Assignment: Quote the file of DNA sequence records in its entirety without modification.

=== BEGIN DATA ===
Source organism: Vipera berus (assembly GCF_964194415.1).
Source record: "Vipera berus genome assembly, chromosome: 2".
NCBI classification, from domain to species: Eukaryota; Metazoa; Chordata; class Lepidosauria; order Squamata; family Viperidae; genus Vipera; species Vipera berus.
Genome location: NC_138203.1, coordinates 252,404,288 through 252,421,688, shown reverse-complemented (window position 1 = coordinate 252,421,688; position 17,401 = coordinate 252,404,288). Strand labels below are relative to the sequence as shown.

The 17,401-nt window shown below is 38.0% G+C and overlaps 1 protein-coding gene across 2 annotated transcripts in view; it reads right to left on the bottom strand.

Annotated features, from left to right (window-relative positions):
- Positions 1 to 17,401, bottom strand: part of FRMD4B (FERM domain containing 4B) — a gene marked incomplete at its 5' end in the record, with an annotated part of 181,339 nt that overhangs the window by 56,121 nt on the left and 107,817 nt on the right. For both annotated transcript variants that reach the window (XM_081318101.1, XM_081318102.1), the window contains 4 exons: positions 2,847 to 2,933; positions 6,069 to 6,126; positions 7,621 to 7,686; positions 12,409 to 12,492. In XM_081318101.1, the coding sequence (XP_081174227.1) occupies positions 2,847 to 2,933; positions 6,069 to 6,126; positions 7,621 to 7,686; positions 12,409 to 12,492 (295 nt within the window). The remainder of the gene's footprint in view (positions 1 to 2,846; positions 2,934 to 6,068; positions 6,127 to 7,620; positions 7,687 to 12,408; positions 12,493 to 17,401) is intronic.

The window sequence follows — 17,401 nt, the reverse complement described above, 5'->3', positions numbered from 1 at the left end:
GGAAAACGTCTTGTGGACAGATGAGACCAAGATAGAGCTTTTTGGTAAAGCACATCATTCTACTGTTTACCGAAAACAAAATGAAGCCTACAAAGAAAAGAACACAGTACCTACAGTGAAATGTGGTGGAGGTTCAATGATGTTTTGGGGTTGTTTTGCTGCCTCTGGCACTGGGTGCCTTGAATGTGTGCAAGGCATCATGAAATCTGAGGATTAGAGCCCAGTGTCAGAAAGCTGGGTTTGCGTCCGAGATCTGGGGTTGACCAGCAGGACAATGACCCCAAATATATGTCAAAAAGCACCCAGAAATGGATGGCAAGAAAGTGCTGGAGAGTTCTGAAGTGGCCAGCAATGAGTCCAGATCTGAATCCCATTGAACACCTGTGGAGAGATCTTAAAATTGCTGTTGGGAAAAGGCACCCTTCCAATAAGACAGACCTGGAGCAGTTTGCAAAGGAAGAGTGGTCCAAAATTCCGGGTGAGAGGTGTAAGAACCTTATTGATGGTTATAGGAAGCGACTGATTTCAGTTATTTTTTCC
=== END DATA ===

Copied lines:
Source organism: Vipera berus (assembly GCF_964194415.1).
Source record: "Vipera berus genome assembly, chromosome: 2".
NCBI classification, from domain to species: Eukaryota; Metazoa; Chordata; class Lepidosauria; order Squamata; family Viperidae; genus Vipera; species Vipera berus.
Genome location: NC_138203.1, coordinates 252,404,288 through 252,421,688, shown reverse-complemented (window position 1 = coordinate 252,421,688; position 17,401 = coordinate 252,404,288). Strand labels below are relative to the sequence as shown.

The 17,401-nt window shown below is 38.0% G+C and overlaps 1 protein-coding gene across 2 annotated transcripts in view; it reads right to left on the bottom strand.

Annotated features, from left to right (window-relative positions):
- Positions 1 to 17,401, bottom strand: part of FRMD4B (FERM domain containing 4B) — a gene marked incomplete at its 5' end in the record, with an annotated part of 181,339 nt that overhangs the window by 56,121 nt on the left and 107,817 nt on the right. For both annotated transcript variants that reach the window (XM_081318101.1, XM_081318102.1), the window contains 4 exons: positions 2,847 to 2,933; positions 6,069 to 6,126; positions 7,621 to 7,686; positions 12,409 to 12,492. In XM_081318101.1, the coding sequence (XP_081174227.1) occupies positions 2,847 to 2,933; positions 6,069 to 6,126; positions 7,621 to 7,686; positions 12,409 to 12,492 (295 nt within the window). The remainder of the gene's footprint in view (positions 1 to 2,846; positions 2,934 to 6,068; positions 6,127 to 7,620; positions 7,687 to 12,408; positions 12,493 to 17,401) is intronic.

The window sequence follows — 17,401 nt, the reverse complement described above, 5'->3', positions numbered from 1 at the left end:
GGAAAACGTCTTGTGGACAGATGAGACCAAGATAGAGCTTTTTGGTAAAGCACATCATTCTACTGTTTACCGAAAACAAAATGAAGCCTACAAAGAAAAGAACACAGTACCTACAGTGAAATGTGGTGGAGGTTCAATGATGTTTTGGGGTTGTTTTGCTGCCTCTGGCACTGGGTGCCTTGAATGTGTGCAAGGCATCATGAAATCTGAGGATTAGAGCCCAGTGTCAGAAAGCTGGGTTTGCGTCCGAGATCTGGGGTTGACCAGCAGGACAATGACCCCAAATATATGTCAAAAAGCACCCAGAAATGGATGGCAAGAAAGTGCTGGAGAGTTCTGAAGTGGCCAGCAATGAGTCCAGATCTGAATCCCATTGAACACCTGTGGAGAGATCTTAAAATTGCTGTTGGGAAAAGGCACCCTTCCAATAAGACAGACCTGGAGCAGTTTGCAAAGGAAGAGTGGTCCAAAATTCCGGGTGAGAGGTGTAAGAACCTTATTGATGGTTATAGGAAGCGACTGATTTCAGTTATTTTTTCC